I was a paper towel addict.
There. I said it. It runs in my family. Mom’s side.
A kitchen without paper towels? No satisfying whir of the paper towel holder and near perfect tear of soft absorbent cloth along its perforation? A life without the instant gratification of soaking up a spill, as if it never happened? Impossible.
As I grew older and wiser, I became more and more conscious of my impact on the environment. It didn’t take an intervention to get me off of paper towels, just the knowledge that ancient and endangered forests are being destroyed to make paper towels (not to mention tissue paper, napkins and other disposable paper products). The trees that absorb some of the CO2 we humans put out into the atmosphere and breathe out the oxygen we breathe.
And how could I ignore these paper towel stats?
- To make one ton of paper towels, 17 trees are cut down and 20,000 gallons of water are consumed.
- Every day, over 3,000 tons of paper towel waste is produced in the US alone.
- Decomposing paper towels produce methane gas. Methane gas is a leading cause of global warming.
- The average person uses 2,400 – 3,000 paper towels at work, in a given year.
- If every household in the U.S. replaced just one roll of virgin paper towels with 100 percent recycled ones, we could save 544,000 trees!
Source: People Towels
How to to overcome paper towel addiction:
It’s a challenge. Especially if you grew up, like I did, with an endless supply of paper towels and just as many uses for them. But, with a little support, it can be done.
The first step was to keep a couple of rags under the sink to clean up floor spills. And another rag (in a different color) for counter messes.
While in transition, I still had a regular sponge, but added microfiber cloths for windows, mirrors, and our stainless steel appliances. There were a few training issues when it came time for my family to make the leap and, yes, I dabbled in paper towels here and there, just to get rid of the supply.
But once I dropped that last paper towel into the garbage, I was overcome with a feeling of accomplishment. I retired the paper towel holder to a spot under the kitchen sink… way in the back. I thought about donating this stylish contraption, but wouldn’t that make me an enabler?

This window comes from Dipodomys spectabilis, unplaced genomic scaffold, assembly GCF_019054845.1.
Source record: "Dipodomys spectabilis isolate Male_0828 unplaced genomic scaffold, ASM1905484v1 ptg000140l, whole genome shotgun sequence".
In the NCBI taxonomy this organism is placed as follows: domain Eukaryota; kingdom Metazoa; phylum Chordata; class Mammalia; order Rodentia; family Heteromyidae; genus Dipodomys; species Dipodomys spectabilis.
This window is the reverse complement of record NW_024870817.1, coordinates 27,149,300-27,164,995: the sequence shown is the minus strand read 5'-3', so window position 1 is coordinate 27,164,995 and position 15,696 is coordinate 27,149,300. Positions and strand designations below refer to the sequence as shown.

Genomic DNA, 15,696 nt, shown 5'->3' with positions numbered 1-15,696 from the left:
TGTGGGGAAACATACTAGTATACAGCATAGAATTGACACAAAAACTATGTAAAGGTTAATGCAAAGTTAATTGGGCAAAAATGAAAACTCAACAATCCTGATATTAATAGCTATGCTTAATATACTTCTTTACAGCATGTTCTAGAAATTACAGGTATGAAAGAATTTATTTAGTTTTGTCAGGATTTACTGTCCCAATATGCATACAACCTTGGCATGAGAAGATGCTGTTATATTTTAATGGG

It was a little strained the first time my mom—a paper towel addict in denial—came over and my son spilled some ketchup on the floor. She began searching high and low, becoming more and more desperate—out of breath as she flung open the last few cabinet doors. “Are you out of paper towels?!” she demanded, sweat forming on her upper lip.
That’s when my son blurted out, “We don’t use paper towels, Grandma! They kill trees!”
Stunned silence. My mom caught my dad’s eye with raised eyebrow. Then she looked at me. It was the same look she gave me at the beginning of my microwaving-could-be-dangerous phase (no longer a phase, although on rare desperate occasions you might find me using it for a 20 second thaw of a bagel). But I had hard facts this time. Hard facts from reputable sources. It was my decision and I stood my ground. No more paper towels.
I didn’t even try to convert my mom. She eventually made the switch when she realized how much money she could save.
All of us may need a paper towel now and then. Especially all of you moms and pet owners out there. (Yes, I own them and use them occasionally to clean up cat vomit.)
But to eliminate paper towels from every day use is a giant, admirable step in the right direction. An easy way to count for the earth and just one more way to green your kitchen!
Photo credit: Seth Tisue
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